Therefore, less alcohol can enter their organs, so it remains in their bloodstreams for more extended periods instead.

But it can, of course, be affected by what you have eaten, genetics and stress levels.

We know stress can be a killer.

It’s why when we are stressed, we might drink more.

There is a good reason why the NHS tells you to eat before you drink.

However, I still think it interesting that I was on a low carb diet when I was ill.

Nothing really to stop, even a couple of glasses of wine hitting my internal system and fast.


5. Drinking does not “warm” you up

I know let’s all sit around the fire, so some hot toddies and whiskey, and that will keep it warm.

OK, the fire might but not the whiskey.

Maybe we have all got a little bit too hung up on those Hollywood themed winter films with alcohol in them.

That’s why I like good old-fashioned Disney.

Alcohol Does Not Make Us Warmer

Consuming alcohol creates blood to rush to the skin’s surface, which makes you feel warmer.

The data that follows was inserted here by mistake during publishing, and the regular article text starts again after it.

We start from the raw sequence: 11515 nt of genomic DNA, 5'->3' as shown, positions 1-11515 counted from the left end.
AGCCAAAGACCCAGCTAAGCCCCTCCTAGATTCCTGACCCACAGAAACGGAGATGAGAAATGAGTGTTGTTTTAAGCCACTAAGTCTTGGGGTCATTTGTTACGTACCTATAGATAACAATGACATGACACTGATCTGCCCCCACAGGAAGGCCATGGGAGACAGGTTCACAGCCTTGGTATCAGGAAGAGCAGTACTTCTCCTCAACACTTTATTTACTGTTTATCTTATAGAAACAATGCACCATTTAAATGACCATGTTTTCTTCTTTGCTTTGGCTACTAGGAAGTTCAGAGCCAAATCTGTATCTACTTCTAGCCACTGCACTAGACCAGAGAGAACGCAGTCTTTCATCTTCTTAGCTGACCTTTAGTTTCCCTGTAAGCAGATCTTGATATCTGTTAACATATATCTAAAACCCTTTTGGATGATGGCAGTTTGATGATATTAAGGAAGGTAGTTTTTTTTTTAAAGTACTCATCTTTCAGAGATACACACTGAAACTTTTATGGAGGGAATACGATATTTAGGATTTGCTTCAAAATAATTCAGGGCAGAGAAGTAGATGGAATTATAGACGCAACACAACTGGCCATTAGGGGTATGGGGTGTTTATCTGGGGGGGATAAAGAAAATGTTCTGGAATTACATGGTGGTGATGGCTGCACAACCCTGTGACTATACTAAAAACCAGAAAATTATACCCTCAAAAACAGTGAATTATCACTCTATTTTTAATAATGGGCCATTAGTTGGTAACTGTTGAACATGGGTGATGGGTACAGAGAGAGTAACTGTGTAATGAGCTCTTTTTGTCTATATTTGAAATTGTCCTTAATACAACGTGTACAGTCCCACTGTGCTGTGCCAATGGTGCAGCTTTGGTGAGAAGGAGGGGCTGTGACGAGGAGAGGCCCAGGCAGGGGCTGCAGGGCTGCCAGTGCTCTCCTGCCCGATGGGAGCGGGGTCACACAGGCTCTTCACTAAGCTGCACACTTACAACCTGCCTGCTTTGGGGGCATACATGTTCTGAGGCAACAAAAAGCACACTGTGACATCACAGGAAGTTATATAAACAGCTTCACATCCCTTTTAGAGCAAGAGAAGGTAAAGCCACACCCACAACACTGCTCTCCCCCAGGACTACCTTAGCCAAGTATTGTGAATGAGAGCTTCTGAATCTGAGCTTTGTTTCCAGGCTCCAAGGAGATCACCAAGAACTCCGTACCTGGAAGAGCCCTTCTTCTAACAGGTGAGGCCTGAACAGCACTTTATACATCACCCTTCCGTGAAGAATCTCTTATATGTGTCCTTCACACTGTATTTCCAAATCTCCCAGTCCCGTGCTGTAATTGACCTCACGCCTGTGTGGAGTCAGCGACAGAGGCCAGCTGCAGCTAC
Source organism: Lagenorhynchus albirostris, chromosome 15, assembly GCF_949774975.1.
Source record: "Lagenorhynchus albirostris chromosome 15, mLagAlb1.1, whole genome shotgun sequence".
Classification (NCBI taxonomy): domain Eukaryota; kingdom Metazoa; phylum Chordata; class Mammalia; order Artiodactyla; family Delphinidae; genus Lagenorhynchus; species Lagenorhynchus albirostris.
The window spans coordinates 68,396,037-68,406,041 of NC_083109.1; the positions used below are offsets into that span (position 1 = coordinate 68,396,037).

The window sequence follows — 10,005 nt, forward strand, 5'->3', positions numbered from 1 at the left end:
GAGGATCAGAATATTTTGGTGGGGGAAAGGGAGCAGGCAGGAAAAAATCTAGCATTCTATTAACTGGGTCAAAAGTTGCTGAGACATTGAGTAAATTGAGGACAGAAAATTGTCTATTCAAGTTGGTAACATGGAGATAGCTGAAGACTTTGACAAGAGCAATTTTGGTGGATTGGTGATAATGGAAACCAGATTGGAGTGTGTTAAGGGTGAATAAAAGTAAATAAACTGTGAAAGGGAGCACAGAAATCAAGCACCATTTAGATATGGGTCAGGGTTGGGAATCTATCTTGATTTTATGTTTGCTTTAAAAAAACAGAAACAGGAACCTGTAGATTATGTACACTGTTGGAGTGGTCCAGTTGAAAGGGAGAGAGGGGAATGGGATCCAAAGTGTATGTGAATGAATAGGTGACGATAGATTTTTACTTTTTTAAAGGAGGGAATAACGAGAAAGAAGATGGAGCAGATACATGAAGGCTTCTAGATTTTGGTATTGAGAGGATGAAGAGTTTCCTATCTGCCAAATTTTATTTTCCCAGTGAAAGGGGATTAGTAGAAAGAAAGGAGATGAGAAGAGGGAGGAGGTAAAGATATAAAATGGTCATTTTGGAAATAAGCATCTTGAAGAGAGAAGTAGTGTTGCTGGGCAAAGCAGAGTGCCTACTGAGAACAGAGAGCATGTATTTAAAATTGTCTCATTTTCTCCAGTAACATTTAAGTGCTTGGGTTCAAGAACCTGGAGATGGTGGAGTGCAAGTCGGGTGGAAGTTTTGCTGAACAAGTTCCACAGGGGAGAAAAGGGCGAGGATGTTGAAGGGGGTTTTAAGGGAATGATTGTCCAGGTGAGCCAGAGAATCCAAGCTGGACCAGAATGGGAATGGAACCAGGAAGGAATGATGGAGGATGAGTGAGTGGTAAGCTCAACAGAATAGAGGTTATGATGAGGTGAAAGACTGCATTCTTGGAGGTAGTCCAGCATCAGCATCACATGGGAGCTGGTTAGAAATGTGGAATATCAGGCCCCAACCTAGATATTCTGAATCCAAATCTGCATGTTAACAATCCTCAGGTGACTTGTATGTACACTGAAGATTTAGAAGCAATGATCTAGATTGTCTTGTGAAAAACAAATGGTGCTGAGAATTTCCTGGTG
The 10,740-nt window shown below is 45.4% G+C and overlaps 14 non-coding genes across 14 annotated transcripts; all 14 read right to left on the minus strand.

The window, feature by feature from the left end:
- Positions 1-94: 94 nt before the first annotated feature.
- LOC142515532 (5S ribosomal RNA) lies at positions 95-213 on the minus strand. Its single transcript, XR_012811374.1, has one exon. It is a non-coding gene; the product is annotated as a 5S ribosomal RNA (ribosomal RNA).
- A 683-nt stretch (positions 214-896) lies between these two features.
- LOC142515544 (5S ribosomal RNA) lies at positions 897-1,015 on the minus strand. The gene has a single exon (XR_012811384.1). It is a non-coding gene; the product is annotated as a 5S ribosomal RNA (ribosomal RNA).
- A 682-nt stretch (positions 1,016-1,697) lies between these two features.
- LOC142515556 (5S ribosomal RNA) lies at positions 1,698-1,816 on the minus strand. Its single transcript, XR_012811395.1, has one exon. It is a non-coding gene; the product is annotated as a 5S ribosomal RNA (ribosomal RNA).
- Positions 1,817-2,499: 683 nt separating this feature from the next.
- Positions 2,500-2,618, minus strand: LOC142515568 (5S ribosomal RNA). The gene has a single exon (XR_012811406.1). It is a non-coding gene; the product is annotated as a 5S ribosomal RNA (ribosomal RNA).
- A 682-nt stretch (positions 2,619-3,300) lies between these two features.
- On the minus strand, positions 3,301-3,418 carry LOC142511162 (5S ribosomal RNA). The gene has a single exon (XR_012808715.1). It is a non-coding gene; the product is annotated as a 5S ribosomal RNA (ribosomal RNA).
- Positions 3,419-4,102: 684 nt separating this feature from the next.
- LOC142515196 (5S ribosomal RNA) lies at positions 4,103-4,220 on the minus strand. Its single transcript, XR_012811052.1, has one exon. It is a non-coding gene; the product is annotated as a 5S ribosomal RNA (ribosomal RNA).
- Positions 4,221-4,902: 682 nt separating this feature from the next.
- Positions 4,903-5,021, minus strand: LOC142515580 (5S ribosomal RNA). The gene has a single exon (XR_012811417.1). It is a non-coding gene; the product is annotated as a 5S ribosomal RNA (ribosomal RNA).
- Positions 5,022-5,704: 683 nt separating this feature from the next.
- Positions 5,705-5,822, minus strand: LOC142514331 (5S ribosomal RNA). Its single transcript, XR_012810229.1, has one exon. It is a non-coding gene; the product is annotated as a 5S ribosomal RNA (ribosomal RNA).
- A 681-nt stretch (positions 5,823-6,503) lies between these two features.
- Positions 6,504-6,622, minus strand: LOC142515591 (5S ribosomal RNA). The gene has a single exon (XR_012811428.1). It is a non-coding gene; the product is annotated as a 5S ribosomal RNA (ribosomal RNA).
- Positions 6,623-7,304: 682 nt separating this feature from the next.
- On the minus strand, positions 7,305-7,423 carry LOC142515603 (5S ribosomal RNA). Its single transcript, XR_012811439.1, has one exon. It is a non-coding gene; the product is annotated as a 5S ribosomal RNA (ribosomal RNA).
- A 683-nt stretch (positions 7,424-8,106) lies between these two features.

So yes, I guess alcohol does make you warmer but then!

We go OK!

That’s the truth.

Nevertheless, alcohol triggers our capillaries, so blood vessels dilate, making you lose heat more quickly.

Alcohol likewise hinders the body’s warmth procedure by starting cooldowns. It’s like its own de-warm strategy.

It’s just bodies science is doing its thing.

If you like your alcohol-free spirit, read my review of Caleno.

It is an excellent alternative to alcohol-based spirits.

What facts about alcohol have you got up your sleeve?

Let me have your facts about what has led you to believe the truth about alcohol.

It seems the facts are out there, but they get swayed because we like to believe what we believe, and of course, we are obsessed with alcohol.

And, of course, alcohol has a role!

Let me have your five facts about alcohol below, and I will always get back to you.